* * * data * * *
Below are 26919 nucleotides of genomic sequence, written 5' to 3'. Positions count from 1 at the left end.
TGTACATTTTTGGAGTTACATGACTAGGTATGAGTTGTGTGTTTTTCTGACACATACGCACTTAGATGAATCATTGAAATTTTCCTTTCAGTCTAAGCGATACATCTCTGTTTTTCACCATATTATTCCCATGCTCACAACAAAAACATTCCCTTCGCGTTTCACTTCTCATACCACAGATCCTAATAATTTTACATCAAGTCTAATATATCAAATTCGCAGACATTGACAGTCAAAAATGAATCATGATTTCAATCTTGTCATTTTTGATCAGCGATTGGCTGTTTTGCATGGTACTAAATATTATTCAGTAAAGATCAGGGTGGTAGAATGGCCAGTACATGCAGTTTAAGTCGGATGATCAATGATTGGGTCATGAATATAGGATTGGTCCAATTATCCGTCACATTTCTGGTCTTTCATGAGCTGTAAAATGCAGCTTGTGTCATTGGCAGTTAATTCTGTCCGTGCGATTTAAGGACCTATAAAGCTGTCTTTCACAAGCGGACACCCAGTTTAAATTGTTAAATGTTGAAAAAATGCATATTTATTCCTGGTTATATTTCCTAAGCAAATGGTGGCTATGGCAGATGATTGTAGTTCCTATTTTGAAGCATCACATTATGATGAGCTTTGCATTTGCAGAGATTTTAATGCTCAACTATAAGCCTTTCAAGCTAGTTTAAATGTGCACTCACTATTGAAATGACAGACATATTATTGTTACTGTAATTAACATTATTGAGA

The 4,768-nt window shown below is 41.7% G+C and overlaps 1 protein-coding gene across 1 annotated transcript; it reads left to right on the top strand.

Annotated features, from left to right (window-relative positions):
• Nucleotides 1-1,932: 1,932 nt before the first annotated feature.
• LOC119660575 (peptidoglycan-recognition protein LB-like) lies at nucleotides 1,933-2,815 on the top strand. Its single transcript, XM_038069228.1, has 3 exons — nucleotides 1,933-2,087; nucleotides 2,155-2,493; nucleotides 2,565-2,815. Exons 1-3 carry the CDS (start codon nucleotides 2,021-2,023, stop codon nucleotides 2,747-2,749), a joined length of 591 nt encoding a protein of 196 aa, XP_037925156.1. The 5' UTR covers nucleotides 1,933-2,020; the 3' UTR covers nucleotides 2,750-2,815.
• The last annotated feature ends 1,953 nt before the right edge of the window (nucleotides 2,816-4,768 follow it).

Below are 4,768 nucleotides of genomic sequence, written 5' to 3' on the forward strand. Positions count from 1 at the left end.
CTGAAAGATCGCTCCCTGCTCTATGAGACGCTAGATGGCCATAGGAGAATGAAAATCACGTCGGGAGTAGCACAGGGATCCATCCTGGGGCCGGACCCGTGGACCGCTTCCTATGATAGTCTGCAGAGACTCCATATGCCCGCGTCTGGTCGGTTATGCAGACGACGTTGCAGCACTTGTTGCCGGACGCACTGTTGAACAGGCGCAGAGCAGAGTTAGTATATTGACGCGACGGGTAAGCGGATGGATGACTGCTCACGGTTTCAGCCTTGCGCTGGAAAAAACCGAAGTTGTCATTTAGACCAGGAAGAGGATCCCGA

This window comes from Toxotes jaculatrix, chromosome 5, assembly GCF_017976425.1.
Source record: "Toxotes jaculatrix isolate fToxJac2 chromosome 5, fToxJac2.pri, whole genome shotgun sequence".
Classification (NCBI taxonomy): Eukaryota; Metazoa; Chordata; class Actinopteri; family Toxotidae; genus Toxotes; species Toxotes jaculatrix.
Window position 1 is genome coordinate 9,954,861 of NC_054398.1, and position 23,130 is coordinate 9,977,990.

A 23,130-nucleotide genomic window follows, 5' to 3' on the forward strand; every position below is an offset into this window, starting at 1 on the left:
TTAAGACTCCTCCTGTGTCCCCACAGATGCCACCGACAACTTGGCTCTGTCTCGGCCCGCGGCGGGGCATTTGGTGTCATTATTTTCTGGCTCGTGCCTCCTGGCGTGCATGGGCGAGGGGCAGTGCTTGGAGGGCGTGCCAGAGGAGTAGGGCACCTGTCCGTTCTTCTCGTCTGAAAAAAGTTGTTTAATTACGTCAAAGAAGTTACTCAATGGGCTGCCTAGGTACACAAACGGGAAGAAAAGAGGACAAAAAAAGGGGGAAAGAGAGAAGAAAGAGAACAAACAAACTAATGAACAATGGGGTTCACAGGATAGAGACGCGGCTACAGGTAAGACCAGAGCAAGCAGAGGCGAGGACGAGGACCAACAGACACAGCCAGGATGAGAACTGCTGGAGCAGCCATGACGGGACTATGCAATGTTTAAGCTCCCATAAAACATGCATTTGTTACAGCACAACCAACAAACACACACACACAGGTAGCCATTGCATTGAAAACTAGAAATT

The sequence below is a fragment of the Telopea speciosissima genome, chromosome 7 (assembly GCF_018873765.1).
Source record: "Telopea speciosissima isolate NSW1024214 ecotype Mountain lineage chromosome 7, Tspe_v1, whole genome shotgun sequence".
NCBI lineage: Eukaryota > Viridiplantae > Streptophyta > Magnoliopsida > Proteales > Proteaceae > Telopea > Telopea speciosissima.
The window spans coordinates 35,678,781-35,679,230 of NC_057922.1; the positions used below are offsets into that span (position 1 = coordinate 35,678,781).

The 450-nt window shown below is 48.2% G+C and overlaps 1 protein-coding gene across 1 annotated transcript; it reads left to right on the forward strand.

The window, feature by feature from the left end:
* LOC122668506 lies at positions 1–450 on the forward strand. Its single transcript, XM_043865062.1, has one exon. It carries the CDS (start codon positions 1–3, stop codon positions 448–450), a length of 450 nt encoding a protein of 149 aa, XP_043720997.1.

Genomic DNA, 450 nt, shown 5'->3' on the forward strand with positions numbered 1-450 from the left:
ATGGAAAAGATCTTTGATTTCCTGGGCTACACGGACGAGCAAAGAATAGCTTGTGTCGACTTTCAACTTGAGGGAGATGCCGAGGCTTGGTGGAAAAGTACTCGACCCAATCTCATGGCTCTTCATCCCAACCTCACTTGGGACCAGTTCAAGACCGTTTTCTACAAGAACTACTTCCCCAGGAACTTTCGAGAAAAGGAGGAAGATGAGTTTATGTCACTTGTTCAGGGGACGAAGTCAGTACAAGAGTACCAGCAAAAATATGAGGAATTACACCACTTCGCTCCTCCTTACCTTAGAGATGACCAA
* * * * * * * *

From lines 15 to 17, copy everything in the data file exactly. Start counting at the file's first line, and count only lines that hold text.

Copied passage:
TTAAGACTCCTCCTGTGTCCCCACAGATGCCACCGACAACTTGGCTCTGTCTCGGCCCGCGGCGGGGCATTTGGTGTCATTATTTTCTGGCTCGTGCCTCCTGGCGTGCATGGGCGAGGGGCAGTGCTTGGAGGGCGTGCCAGAGGAGTAGGGCACCTGTCCGTTCTTCTCGTCTGAAAAAAGTTGTTTAATTACGTCAAAGAAGTTACTCAATGGGCTGCCTAGGTACACAAACGGGAAGAAAAGAGGACAAAAAAAGGGGGAAAGAGAGAAGAAAGAGAACAAACAAACTAATGAACAATGGGGTTCACAGGATAGAGACGCGGCTACAGGTAAGACCAGAGCAAGCAGAGGCGAGGACGAGGACCAACAGACACAGCCAGGATGAGAACTGCTGGAGCAGCCATGACGGGACTATGCAATGTTTAAGCTCCCATAAAACATGCATTTGTTACAGCACAACCAACAAACACACACACACAGGTAGCCATTGCATTGAAAACTAGAAATT

The sequence below is a fragment of the Telopea speciosissima genome, chromosome 7 (assembly GCF_018873765.1).
Source record: "Telopea speciosissima isolate NSW1024214 ecotype Mountain lineage chromosome 7, Tspe_v1, whole genome shotgun sequence".